Woo-hoo! The choices this week are (again) quite rich for the movie lovers palate. As Hollywood exits its late-winter slump theater wise, DVD shelves and NetFlix queues the country over exit their slumps as well. For drama this week, my pick would be Charlie Wilson’s War, and for creepy horror I would go with The Orphanage. The Motion Sickness Inducing Monster Flick of the week is, surprise surprise, Cloverfield. Dig in!
Charlie Wilson’s War –
Another film with visions of Oscar dancing in its head, it was not quite up to the Academy’s ‘high standards.’ In this instance, it was both an anti-war film that didn’t beat its drum loudly enough and a movie that was not quite the sum of its respectively outstanding parts. Based on a true story, Senator Wilson (Tom Hanks) decides to wage war against communism by outfitting Afghanis with rocket launchers. The result is a compelling drama, but one you kind of shrug your shoulders afterwards and go, “Huh, that was interesting.” Phillip Seymour Hoffman as the loose NSA cannon who brings the lead to the fight is brilliant though, and the film is worth watching just for him.
Recommended if you liked Wag the Dog or TV’s The West Wing.
Guiellermo del Toro’s name is all over this one, although he only served as a producer. Looking at his upcoming production slate, he’s basically Judd Apatow, except Mexican and into horror instead of gross-out comedy. If you don’t know who he is, he directed the exceptional Pan’s Labyrinthlast year, and he’s been tapped to take the LOTR reigns from Peter Jackson on the upcoming Hobbit film. So what is this movie actually about? Oh, a creepy orphanage where murdered children terrorize a woman. Sounds derivative, I know, but with del Toro attached its guaranteed to be worth a peek.
Recommended if you liked The Ring, Pan’s Labyrinth, The Devil’s Backbone, or The Others.
Boy did this one ride the hype train all the way to box office central. The only shining star to come out of Hollywood this year (which Iron Man is sure to put to shame May 2), J.J. Abrams’ mystery project is equal partsGodzilla and The Blair Witch Project. A friend of mine said it was the only film he had ever seen in the theater that he thought would have been better viewed at home. One can only take so much shaky cam, andCloverfield puts the Bourne movies to shame in that regard.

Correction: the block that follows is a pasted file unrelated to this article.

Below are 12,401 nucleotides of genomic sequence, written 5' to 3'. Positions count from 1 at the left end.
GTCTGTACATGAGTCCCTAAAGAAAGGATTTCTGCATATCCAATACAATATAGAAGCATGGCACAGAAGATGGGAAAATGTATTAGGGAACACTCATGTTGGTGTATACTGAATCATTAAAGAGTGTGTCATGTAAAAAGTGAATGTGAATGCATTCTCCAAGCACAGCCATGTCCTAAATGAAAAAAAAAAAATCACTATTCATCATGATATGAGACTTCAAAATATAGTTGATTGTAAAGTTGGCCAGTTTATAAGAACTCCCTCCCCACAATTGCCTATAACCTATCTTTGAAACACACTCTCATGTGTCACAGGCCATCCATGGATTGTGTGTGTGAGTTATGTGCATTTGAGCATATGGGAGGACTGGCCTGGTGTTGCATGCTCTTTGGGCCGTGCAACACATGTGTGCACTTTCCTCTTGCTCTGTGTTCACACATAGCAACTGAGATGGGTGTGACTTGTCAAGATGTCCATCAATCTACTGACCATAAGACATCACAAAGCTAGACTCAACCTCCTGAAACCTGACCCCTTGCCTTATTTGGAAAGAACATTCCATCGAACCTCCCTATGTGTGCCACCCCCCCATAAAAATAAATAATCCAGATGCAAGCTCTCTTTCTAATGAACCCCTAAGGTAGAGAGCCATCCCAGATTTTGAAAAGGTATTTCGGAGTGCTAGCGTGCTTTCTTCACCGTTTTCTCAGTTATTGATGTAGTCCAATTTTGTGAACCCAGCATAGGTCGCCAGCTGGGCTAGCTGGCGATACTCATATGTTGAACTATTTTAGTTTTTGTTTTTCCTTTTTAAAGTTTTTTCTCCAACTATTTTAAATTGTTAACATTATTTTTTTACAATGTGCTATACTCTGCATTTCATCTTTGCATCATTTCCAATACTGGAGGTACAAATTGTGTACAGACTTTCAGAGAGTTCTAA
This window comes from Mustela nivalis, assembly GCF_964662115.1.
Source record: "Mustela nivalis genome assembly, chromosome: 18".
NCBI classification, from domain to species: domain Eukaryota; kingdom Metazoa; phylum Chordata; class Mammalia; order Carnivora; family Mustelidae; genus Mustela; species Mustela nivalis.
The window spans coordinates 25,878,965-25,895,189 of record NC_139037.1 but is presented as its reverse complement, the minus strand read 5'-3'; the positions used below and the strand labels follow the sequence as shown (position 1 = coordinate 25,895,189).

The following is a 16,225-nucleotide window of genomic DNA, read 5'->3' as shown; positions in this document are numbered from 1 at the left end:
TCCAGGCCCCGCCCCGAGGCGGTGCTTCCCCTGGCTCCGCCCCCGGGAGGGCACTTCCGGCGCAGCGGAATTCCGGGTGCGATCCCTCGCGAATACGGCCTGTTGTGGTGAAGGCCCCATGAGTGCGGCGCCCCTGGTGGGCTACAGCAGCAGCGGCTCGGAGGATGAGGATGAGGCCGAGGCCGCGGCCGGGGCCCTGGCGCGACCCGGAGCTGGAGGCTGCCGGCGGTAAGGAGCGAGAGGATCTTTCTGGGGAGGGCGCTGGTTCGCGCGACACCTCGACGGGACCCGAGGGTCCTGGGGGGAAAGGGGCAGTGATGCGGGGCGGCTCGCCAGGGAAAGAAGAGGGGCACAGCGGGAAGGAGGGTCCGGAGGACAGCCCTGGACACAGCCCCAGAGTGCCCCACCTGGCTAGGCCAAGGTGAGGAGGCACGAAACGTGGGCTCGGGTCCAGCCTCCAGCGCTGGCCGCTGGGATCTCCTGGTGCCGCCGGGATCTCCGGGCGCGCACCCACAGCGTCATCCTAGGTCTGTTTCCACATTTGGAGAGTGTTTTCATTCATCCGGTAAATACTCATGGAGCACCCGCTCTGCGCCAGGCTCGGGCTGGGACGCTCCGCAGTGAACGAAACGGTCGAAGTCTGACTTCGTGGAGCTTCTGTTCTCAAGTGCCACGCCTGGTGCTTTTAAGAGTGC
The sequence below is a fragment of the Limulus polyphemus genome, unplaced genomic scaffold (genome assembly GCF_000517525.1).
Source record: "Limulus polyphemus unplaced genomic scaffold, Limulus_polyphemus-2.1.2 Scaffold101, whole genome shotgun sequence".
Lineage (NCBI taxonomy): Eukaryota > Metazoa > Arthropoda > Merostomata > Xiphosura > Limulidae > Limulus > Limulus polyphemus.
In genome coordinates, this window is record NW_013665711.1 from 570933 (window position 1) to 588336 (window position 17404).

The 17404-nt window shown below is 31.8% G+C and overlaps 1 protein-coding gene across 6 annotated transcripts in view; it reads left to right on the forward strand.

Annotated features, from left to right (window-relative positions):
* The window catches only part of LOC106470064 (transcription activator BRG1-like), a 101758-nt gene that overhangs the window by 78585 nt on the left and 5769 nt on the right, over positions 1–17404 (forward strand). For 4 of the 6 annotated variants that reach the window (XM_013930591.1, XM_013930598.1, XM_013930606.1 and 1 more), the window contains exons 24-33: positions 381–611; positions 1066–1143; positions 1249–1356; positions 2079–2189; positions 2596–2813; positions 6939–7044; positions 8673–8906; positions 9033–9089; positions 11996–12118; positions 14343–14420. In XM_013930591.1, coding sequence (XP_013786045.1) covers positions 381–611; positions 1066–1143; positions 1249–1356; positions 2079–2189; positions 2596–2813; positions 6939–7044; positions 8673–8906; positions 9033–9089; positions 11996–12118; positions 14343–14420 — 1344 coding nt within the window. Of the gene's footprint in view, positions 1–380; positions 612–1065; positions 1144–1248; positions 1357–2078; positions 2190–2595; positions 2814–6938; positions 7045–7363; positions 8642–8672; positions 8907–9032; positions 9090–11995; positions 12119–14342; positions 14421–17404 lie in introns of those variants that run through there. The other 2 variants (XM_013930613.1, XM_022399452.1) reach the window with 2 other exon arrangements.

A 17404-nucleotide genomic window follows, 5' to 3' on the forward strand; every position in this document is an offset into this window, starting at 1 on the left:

Recommended if you like The Blair Witch Project but wished that you had actually seen the witch and that she had been 200 feet tall and had, I dunno, ripped the head off the Statue of Liberty.
This film completes the trifecta of amazing performance by Phillip Seymour Hoffman last year (the other two being Before the Devil Knows You’re Dead and Charlie Wilson’s War, the latter of which he was nominated for). He and Laura Linney play an estranged brother-sister pair who have to come together and learn life lessons when their father is diagnosed with Alzheimers. The script, along with Laura Linney, was nominated for an Oscar, and the film is supposed to be equal parts humor and drama. I think Hoffman is one of the three most talented actors working today (the other two being Johnny Depp and Daniel Day-Lewis), and his performance alone is worth checking out the film for (didn’t I already write that once?).
Recommended if you liked You Can Count On Me or About Schmidt
One Missed Call
A sampling of quotes from IMDB, because I’m too lazy to write something for this one: “Had free tickets, but still, I knew better.” “Download that game “snake” for your cellphone, it’s a lot scarier.” “Get the Japanese version and stick to it, in it the actors at least look like teenagers, in the American version they all look over thirty.” “The only compliment I can give this movie is that it’s not the worst ever made.” “For the love of all that is holy someone tell me why Margaret Cho needed a role as a cop in this movie?” “Was almost as disappointing as ‘The Land Before Time 16′.”
Recommended if you have a hole in your head.